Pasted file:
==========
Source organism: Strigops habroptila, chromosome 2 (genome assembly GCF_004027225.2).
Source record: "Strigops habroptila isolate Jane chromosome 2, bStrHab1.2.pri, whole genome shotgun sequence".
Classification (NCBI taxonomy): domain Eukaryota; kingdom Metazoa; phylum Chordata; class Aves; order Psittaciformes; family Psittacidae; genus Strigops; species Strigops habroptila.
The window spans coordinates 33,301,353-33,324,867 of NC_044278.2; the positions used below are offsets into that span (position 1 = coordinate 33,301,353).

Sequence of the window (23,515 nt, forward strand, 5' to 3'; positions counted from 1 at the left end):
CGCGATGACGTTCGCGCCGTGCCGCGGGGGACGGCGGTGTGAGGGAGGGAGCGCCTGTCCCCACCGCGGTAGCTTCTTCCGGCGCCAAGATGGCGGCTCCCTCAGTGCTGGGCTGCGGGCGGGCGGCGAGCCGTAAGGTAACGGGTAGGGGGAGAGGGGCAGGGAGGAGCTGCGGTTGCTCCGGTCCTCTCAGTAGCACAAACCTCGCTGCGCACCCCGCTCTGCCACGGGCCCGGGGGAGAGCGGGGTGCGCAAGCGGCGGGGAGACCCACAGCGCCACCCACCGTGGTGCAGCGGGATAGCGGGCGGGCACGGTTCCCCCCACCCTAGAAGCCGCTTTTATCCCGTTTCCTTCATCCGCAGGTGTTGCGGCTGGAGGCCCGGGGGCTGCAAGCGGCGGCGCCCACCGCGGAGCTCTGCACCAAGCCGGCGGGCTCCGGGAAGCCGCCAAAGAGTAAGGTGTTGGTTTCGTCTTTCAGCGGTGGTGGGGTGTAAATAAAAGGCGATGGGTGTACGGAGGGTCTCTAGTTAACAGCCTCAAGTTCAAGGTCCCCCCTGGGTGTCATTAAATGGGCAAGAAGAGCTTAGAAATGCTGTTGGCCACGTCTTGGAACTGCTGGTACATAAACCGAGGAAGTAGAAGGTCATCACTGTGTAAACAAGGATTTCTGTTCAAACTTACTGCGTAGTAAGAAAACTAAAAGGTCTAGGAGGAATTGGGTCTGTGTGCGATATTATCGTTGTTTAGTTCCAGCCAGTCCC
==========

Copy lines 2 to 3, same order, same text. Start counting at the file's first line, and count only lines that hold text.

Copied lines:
Source record: "Strigops habroptila isolate Jane chromosome 2, bStrHab1.2.pri, whole genome shotgun sequence".
Classification (NCBI taxonomy): domain Eukaryota; kingdom Metazoa; phylum Chordata; class Aves; order Psittaciformes; family Psittacidae; genus Strigops; species Strigops habroptila.